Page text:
Blitz touched down in town

Members of the Blitz at the opening of the pub named in their honour.
Members of the Blitz at the opening of the pub named in their honour.

American Football. Well, it’s just rugby for wimps isn’t it?
I mean, they wear helmets and all that padding don’t they?

If we each had a nickel for every time we’ve heard that said over the years, then we’d all be able to buy the Dallas Cowboys.

But in 1986 gridiron fever well and truly touched down in Lincolnshire.

And with it came the Boston Blitz, this town’s very own ‘franchise’, in the loosest sense of the word.

In May of that year, the Blitz made history twice in one day as they faced the experienced Leicester Huntsmen.

Nowadays, people may think the Fridge was what you have in your kitchen, and OJ is a fruit drink you store inside.

But 27 years ago, more than 1,000 spectators turrned up at Boston United’s York Stret ground to cheer on the Blitz as they played their first-ever full-kit match.

And despite coming up against highly-experienced opposition, Boston’s own team became the first side ever to score points against the Huntsmen.

Yes, the score may have been 75-0 in Leicester’s favour when that touchdown came, but that didn’t stop the home support going wild.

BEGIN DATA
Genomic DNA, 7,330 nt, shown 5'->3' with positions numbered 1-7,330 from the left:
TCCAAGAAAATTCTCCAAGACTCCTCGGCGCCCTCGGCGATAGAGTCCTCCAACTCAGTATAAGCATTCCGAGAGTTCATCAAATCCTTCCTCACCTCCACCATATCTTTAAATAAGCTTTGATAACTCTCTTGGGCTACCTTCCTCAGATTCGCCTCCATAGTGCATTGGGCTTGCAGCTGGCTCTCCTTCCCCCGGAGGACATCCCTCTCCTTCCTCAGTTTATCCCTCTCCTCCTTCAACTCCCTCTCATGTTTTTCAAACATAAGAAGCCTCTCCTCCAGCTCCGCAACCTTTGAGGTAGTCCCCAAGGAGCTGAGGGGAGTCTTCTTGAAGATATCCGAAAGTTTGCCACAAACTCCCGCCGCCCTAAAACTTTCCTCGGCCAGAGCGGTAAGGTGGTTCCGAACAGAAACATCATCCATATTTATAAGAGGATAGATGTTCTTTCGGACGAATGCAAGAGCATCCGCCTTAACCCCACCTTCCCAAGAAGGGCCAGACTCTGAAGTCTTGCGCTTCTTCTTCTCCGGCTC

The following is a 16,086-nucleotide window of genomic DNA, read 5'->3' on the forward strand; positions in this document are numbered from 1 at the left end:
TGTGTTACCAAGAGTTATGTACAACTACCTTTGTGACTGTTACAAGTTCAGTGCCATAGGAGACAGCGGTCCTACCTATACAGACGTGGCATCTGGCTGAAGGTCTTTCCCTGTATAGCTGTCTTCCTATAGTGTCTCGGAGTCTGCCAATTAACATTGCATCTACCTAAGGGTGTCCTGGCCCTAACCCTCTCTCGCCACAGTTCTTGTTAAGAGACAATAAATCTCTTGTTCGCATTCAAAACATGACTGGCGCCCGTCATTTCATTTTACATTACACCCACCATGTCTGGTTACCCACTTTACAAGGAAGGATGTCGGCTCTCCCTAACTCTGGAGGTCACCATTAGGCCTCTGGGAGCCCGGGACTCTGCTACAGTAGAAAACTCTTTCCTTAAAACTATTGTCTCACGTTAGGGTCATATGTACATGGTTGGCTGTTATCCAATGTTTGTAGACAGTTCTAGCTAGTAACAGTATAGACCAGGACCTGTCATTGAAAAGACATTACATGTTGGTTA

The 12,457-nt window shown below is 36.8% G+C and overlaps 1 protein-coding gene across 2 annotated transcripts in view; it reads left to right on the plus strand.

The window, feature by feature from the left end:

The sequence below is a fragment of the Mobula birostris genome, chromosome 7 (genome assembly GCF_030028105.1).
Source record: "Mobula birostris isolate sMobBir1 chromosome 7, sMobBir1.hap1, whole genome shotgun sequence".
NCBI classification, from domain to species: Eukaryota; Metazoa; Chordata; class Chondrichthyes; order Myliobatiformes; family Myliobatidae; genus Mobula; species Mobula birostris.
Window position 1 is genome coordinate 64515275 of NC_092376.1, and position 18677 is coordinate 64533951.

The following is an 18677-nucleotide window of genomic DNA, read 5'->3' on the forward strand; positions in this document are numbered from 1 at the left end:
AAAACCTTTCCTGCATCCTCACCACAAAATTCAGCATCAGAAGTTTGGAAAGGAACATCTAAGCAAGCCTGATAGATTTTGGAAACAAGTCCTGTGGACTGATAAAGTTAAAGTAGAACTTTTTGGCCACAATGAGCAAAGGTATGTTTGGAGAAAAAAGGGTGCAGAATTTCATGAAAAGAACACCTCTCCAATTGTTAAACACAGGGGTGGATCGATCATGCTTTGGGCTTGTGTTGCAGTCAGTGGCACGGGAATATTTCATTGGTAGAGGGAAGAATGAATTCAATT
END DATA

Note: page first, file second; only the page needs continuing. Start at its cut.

Quarter-back Lee Siddons provided the inch-perfect pass for Stuart Johnson to collect, before he ran into the the endzone.

“The crowd cheered like the time Boston United reached Wembley,” The Standard wrote of that touchdown.

Perhaps there was a little hyperbole there, but Boston was in the middle of Blitz mania.

The town-centre’s Falcon pub was temporarily named the Boston Blitz in honour of the team (it is now Argos).

The final score may have been 99-14 in Leicester’s favour, but Bostonians were gripped, albeit temporarily.

And as for gridiron being rugby for wimps?

Well, Richard Cammack’s debut resulted in his wrist being broken in two places, with doctors advising he never played again, and Leicester’s captain tore his knee ligaments.